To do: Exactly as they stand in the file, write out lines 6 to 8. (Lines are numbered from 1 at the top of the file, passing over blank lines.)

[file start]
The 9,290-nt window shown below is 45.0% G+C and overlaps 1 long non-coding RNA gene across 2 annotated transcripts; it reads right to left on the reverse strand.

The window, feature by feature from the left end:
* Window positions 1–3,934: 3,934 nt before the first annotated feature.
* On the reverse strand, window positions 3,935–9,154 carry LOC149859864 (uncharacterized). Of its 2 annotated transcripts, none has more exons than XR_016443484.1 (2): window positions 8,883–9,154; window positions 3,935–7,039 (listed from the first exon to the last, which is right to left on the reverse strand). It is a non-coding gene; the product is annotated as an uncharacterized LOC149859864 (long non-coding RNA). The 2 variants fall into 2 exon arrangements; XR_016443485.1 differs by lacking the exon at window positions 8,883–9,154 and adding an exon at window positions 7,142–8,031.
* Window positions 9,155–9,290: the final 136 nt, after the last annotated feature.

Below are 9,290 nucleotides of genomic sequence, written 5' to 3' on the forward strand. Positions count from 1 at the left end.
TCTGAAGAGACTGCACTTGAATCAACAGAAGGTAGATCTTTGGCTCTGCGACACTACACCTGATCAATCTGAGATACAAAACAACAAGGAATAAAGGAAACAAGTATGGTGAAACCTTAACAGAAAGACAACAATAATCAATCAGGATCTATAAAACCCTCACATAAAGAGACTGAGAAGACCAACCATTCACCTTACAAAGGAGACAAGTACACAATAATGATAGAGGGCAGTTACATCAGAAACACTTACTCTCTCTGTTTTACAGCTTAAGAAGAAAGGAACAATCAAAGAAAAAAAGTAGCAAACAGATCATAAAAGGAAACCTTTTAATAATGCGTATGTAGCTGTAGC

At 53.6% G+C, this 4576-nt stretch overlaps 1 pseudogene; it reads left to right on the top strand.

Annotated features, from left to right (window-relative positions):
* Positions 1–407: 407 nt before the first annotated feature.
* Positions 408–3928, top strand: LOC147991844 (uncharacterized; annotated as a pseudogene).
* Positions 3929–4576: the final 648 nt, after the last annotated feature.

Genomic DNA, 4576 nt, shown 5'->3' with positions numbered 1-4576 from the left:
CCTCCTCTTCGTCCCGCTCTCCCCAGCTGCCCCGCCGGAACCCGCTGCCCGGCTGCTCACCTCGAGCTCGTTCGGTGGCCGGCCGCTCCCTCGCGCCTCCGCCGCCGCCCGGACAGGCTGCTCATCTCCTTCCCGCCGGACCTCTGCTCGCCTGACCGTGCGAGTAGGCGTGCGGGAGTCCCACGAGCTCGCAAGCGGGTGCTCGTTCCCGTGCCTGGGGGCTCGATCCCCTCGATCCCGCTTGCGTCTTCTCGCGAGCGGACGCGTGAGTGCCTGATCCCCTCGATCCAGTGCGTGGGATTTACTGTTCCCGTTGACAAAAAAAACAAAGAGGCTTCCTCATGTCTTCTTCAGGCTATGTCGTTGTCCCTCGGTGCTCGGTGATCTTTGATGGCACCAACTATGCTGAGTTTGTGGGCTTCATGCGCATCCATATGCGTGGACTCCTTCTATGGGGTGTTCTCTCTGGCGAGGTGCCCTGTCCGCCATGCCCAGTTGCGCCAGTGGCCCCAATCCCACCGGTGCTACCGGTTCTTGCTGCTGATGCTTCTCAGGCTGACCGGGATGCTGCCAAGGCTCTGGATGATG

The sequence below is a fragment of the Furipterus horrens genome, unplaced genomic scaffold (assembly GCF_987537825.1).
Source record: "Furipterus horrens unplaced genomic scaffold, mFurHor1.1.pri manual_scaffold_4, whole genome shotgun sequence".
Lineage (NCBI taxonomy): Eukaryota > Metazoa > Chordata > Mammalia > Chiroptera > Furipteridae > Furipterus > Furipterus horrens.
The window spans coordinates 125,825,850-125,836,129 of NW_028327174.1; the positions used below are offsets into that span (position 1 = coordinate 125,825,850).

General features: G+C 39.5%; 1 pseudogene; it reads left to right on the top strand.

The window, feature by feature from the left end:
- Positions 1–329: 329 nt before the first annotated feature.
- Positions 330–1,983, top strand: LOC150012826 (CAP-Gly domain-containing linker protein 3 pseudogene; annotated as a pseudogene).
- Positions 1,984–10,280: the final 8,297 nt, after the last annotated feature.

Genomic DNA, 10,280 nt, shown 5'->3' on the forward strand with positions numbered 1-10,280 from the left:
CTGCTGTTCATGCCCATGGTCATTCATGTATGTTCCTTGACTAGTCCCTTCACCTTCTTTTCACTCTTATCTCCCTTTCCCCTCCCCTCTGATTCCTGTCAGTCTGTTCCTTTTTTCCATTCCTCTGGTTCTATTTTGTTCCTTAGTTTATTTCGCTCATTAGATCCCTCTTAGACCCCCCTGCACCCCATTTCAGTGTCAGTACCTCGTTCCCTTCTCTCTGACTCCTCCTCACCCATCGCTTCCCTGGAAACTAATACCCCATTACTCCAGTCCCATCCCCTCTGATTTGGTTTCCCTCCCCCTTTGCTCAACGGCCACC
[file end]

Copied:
Below are 9,290 nucleotides of genomic sequence, written 5' to 3' on the forward strand. Positions count from 1 at the left end.
TCTGAAGAGACTGCACTTGAATCAACAGAAGGTAGATCTTTGGCTCTGCGACACTACACCTGATCAATCTGAGATACAAAACAACAAGGAATAAAGGAAACAAGTATGGTGAAACCTTAACAGAAAGACAACAATAATCAATCAGGATCTATAAAACCCTCACATAAAGAGACTGAGAAGACCAACCATTCACCTTACAAAGGAGACAAGTACACAATAATGATAGAGGGCAGTTACATCAGAAACACTTACTCTCTCTGTTTTACAGCTTAAGAAGAAAGGAACAATCAAAGAAAAAAAGTAGCAAACAGATCATAAAAGGAAACCTTTTAATAATGCGTATGTAGCTGTAGC

At 53.6% G+C, this 4576-nt stretch overlaps 1 pseudogene; it reads left to right on the top strand.